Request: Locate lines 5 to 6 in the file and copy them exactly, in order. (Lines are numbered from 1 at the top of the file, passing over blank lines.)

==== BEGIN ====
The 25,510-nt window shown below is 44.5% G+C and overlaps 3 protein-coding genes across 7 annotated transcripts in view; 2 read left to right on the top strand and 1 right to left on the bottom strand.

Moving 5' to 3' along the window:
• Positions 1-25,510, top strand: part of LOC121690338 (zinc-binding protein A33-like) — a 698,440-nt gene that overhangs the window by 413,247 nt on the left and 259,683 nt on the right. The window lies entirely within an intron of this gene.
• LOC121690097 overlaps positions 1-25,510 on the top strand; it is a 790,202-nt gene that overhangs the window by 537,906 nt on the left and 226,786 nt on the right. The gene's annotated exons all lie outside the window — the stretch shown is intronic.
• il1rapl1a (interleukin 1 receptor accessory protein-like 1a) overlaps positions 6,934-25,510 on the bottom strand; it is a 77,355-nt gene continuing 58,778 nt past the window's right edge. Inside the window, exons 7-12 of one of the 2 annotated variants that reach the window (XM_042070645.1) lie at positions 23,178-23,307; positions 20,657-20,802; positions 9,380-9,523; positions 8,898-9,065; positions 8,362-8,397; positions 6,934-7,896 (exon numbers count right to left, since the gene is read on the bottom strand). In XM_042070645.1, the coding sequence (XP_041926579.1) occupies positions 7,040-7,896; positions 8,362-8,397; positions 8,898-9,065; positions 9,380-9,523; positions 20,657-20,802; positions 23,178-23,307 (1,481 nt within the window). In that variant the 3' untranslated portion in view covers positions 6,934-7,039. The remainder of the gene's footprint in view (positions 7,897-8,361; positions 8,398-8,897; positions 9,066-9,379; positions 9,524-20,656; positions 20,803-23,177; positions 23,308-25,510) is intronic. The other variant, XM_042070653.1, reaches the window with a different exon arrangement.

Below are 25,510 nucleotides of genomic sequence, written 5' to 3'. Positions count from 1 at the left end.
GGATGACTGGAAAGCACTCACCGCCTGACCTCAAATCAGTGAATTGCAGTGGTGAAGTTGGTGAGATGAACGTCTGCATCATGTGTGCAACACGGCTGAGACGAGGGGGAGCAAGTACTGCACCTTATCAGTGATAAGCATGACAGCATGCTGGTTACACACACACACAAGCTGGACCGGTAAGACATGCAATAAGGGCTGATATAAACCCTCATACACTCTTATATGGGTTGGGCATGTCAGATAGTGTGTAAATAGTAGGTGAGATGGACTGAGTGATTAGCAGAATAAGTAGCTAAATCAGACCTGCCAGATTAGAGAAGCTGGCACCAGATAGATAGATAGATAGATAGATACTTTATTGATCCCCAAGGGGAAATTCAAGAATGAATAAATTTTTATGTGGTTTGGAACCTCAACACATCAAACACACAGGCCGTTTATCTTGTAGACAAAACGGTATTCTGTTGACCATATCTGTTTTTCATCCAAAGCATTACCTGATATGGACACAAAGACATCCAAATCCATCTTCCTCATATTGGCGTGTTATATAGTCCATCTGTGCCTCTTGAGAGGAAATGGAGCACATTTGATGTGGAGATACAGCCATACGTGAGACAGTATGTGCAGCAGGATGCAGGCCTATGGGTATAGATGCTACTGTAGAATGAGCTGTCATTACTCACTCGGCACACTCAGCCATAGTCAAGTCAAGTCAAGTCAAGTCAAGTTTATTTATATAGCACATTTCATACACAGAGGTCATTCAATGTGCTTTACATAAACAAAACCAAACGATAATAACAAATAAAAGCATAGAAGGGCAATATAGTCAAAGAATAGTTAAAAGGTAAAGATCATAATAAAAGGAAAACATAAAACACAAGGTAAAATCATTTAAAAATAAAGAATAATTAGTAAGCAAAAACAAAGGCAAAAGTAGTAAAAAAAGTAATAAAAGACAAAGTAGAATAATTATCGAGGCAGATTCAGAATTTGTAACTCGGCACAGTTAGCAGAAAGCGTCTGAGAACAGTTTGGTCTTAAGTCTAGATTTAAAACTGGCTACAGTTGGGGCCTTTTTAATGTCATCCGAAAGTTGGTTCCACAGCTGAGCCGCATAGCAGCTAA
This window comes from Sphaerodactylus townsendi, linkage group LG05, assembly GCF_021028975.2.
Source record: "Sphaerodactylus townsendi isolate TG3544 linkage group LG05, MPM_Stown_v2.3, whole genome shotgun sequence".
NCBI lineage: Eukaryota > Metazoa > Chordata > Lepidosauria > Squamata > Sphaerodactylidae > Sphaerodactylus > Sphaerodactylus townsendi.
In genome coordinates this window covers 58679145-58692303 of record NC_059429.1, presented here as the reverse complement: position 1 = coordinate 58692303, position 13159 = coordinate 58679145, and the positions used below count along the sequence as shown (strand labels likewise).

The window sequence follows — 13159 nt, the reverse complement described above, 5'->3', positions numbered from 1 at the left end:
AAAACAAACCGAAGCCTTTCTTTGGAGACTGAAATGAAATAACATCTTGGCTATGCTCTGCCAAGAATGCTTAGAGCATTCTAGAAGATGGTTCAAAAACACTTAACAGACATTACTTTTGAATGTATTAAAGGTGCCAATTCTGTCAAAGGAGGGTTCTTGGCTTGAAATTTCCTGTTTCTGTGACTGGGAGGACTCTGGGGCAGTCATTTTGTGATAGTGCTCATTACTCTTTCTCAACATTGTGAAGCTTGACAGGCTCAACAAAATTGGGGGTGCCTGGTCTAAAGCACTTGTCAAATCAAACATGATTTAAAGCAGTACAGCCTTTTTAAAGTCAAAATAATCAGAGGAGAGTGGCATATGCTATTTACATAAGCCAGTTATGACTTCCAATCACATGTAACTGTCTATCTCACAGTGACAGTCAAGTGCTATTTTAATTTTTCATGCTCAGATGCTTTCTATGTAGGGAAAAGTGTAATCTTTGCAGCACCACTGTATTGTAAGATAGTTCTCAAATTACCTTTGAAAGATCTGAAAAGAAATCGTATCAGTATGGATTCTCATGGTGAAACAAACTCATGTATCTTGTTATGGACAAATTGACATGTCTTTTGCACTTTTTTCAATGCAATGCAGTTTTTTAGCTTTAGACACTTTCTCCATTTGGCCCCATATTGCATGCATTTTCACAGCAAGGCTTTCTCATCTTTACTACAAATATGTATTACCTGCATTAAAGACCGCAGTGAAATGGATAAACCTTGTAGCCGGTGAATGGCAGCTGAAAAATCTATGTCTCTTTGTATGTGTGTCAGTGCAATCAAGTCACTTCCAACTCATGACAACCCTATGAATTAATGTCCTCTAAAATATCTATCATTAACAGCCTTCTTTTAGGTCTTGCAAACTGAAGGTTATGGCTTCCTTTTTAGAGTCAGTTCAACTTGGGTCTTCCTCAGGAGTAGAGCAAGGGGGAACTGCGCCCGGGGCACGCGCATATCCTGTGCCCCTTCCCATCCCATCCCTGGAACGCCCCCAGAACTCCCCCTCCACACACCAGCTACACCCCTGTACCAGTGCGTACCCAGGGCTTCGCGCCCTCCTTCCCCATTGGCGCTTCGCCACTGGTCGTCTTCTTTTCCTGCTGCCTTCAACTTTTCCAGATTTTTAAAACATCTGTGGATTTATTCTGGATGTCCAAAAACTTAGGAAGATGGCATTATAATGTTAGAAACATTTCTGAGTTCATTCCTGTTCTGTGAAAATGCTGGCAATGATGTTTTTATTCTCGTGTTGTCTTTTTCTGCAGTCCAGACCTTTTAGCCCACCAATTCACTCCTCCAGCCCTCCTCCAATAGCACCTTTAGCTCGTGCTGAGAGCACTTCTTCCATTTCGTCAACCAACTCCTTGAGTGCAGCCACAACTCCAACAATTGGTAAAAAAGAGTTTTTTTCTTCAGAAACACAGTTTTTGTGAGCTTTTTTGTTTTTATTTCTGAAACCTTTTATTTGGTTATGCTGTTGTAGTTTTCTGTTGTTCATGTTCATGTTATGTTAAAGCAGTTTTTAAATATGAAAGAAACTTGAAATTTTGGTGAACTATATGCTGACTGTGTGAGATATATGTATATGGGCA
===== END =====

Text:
• il1rapl1a (interleukin 1 receptor accessory protein-like 1a) overlaps positions 6,934-25,510 on the bottom strand; it is a 77,355-nt gene continuing 58,778 nt past the window's right edge. Inside the window, exons 7-12 of one of the 2 annotated variants that reach the window (XM_042070645.1) lie at positions 23,178-23,307; positions 20,657-20,802; positions 9,380-9,523; positions 8,898-9,065; positions 8,362-8,397; positions 6,934-7,896 (exon numbers count right to left, since the gene is read on the bottom strand). In XM_042070645.1, the coding sequence (XP_041926579.1) occupies positions 7,040-7,896; positions 8,362-8,397; positions 8,898-9,065; positions 9,380-9,523; positions 20,657-20,802; positions 23,178-23,307 (1,481 nt within the window). In that variant the 3' untranslated portion in view covers positions 6,934-7,039. The remainder of the gene's footprint in view (positions 7,897-8,361; positions 8,398-8,897; positions 9,066-9,379; positions 9,524-20,656; positions 20,803-23,177; positions 23,308-25,510) is intronic. The other variant, XM_042070653.1, reaches the window with a different exon arrangement.

Below are 25,510 nucleotides of genomic sequence, written 5' to 3'. Positions count from 1 at the left end.